Thousands of middle and high school groups apply to perform at The Educational Theatre Association’s International Thespian Festival each year, but only a handful are chosen. This year, Owings Mills’ Jemicy School is one of those groups. The troupe’s hard work and passion earned them the opportunity to perform their student-run musical, Peter and the Starcatcher, at the festival this June in Lincoln, Nebraska, where they will also attend a week-long educational theater workshop.
The theatre program at Jemicy School, which teaches students with dyslexia and other language-based learning differences, has inspired students to immerse themselves in the arts, whether it be in tech crew or on stage. “We go to great lengths to showcase our students, their talents, and what’s possible for any student who is willing to commit themselves to personal or artistic excellence,” says Sean Elias, theatre director at Jemicy. “At the time I was brought on, the theatre department hadn’t existed before, so an abundance of creative opportunity existed here . . . the opportunity to craft and build a curriculum, alongside an extracurricular theatrical season, in tandem with instilling new cultural practices were things I never thought I’d have the chance to do.”
Since Elias’ arrival, the program has thrived and inspired students to pursue theatre both at Jemicy and beyond. But running the department is not without its challenges. Elias says that many of his students entered the program with negative academic and social experiences at previous schools. Working on productions in class and on stage has proven to be a useful learning tool. Peter and the Starcatcher, for example, is part of the school’s season of fairy tale adaptations, which Elias says have enabled the students to engage with literature and celebrate “both their artistic creativity and accomplishments and their unique personal journeys towards adulthood.”
“To see these kids transform into newfound expressive and passionate versions of themselves, doing some of their best work in class and on stage, and then celebrated for these achievements has been one of the most profoundly meaningful experiences of my life,” Elias says.
Junior Gracie Stilling was bullied in middle school before joining the theater program during her freshman year at Jemicy. In it, she found a more welcoming place to learn and grow. “In middle school I was never accepted,” she says. “Then I came into high school and found theater, which is now my foster family that I never had as a kid but always wanted.”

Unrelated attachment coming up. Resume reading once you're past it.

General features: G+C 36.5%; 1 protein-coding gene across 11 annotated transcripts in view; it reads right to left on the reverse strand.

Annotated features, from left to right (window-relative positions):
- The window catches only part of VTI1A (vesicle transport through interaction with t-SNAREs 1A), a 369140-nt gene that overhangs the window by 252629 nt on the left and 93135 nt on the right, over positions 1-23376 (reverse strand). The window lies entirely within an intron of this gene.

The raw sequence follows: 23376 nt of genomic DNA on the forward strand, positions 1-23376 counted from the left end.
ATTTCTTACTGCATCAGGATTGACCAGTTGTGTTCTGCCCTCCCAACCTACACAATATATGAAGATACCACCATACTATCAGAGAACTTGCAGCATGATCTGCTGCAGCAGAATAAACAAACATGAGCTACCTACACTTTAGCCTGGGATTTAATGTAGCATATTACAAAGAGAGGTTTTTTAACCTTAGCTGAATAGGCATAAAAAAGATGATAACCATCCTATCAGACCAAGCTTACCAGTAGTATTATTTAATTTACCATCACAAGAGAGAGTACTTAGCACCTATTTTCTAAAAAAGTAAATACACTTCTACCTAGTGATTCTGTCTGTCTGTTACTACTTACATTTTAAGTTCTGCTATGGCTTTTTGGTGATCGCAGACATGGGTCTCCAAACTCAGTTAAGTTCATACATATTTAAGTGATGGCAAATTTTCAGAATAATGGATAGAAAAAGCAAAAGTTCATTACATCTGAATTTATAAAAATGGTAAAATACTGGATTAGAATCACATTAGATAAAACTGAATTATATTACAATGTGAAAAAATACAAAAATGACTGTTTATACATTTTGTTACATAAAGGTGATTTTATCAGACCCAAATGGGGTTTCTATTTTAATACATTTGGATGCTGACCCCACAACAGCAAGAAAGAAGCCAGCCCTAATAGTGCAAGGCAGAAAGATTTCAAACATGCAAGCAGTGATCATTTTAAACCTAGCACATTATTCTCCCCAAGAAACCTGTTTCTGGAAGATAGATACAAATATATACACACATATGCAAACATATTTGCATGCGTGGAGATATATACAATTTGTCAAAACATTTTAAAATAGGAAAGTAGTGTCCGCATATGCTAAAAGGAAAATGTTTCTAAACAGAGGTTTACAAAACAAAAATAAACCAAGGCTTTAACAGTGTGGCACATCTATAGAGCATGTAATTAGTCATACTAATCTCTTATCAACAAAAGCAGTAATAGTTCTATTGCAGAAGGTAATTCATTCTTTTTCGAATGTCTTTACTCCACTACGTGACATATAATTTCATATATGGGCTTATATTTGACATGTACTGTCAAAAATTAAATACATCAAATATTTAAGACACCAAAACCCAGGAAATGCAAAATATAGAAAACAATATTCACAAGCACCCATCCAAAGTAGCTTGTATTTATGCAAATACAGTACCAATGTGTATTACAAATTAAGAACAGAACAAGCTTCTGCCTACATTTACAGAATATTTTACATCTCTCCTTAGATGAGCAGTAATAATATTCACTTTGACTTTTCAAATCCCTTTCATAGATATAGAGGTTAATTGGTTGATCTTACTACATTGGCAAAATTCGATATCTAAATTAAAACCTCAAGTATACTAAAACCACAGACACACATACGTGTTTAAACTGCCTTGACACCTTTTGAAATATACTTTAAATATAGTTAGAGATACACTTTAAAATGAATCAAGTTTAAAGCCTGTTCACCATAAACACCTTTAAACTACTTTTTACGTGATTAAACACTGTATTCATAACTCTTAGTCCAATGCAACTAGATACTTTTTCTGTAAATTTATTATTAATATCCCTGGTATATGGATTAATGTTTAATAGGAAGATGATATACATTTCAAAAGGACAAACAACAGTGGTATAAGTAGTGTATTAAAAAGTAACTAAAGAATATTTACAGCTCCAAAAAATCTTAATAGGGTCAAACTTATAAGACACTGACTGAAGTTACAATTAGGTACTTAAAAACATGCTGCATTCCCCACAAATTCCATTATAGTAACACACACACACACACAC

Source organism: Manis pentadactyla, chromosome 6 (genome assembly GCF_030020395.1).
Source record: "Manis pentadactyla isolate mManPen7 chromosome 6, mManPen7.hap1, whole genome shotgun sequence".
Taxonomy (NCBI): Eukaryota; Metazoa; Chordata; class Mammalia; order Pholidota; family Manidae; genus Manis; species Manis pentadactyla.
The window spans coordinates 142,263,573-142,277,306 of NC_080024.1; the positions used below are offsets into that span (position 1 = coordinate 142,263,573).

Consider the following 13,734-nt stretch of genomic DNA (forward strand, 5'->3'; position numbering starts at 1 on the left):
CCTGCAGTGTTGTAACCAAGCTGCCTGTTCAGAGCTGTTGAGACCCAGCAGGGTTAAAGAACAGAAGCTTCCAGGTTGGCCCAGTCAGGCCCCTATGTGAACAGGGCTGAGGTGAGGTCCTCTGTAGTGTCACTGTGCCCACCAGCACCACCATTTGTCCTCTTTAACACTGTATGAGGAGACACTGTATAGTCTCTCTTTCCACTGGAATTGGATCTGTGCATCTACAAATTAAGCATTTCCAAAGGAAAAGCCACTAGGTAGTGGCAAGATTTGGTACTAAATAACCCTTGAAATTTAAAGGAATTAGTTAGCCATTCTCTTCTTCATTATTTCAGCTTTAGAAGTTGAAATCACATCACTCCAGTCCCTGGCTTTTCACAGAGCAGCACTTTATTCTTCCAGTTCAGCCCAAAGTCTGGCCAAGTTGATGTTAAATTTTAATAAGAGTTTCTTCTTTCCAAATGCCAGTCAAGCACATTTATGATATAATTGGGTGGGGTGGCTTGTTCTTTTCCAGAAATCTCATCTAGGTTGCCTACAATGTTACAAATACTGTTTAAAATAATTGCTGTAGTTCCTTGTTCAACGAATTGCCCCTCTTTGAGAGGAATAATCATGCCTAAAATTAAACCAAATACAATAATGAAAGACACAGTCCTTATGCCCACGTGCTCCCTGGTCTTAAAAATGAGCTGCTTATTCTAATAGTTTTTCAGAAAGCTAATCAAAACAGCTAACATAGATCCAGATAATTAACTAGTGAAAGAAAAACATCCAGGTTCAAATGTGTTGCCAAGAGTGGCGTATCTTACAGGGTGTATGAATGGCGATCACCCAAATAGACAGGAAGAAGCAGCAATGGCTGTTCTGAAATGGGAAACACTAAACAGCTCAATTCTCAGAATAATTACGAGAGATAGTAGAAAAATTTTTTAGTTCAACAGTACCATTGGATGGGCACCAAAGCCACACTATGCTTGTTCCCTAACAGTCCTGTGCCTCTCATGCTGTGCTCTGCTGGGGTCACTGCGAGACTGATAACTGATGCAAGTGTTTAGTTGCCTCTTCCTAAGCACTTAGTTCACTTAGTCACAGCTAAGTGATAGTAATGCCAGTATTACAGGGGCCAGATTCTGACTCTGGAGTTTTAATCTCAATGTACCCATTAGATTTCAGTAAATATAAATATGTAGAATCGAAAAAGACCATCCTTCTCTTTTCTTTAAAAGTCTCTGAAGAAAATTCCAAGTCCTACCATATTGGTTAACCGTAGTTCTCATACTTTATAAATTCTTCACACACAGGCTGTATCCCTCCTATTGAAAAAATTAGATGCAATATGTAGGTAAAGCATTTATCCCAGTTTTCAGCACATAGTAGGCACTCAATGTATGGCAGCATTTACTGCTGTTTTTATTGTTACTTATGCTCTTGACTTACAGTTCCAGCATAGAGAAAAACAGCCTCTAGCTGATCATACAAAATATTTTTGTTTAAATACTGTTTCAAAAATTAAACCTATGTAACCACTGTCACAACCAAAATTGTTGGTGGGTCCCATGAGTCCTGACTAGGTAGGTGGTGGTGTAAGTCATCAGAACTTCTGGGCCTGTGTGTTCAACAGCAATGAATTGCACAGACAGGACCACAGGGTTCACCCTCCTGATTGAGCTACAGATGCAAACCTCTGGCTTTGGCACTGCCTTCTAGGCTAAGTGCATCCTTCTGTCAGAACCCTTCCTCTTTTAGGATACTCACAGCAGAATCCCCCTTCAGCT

Despite the long hours, theater has helped Jemicy students in other areas of their lives outside an academic environment. “It’s made me more confident in my own skin, it’s helped me find friends, learn a lot about myself, and about others,” says junior Andrew Spriggs, who plays Black Stache in Peter. “It’s taught me a lot about humility and what it takes to be a true, authentic, real person, to live in your own skin and be proud of yourself.”
And the accolades don’t hurt, either. When Peter and the Starcatcher was recognized by the Educational Theatre Association, the cast and crew were awestruck. “I was on vacation when I found out,” says senior Chloë Wendler, who plays Molly in the production. “I read through my text messages, and they all said ‘Congratulations! I can’t believe we’re going to Nebraska!’ I was just in shock, I still can’t believe it’s true even now.” Sophomore Ethan Lifson-Book, who stars as Peter, says “It’s incredible knowing that you tried for months and studied your lines for hours. Hearing those words is a feeling you can’t describe.”
In 2017, Jemicy was invited to attend the International Thespian Festival through the Send a Troupe to Festival grant. In 2019, they are returning based on the strength of their performance, making them the first Maryland school in nearly two decades to perform on the main stage at the event.
The group’s first appearance at the festival emboldened the students to take Jemicy’s theatre program to the next level. “The first year, I remember Jemicy going to nationals we were 11 or 12 kids, just this tiny little Maryland troupe that nobody knew about,” says Spriggs. “We were just there to have a good time and to learn, and what a lot of us took away from it was that high school theatre was no joke. There is this professional standard that these schools hold themselves to.”
All the performers and tech crew members who auditioned or interviewed at the 2017 and 2018 festivals received multiple college callbacks. And, while not all the performers are headed off to college just yet, many of them share an earnestness for a future in theater.
“As a school of need, rather than of choice, It was a deeply meaningful moment in our school’s history to be given the chance to attend the [festival],” says Elias. “To be invited to return, based not just on need or opportunity, but now on merit and accomplishment is yet again another historic milestone in both the school’s history and that of these kids.”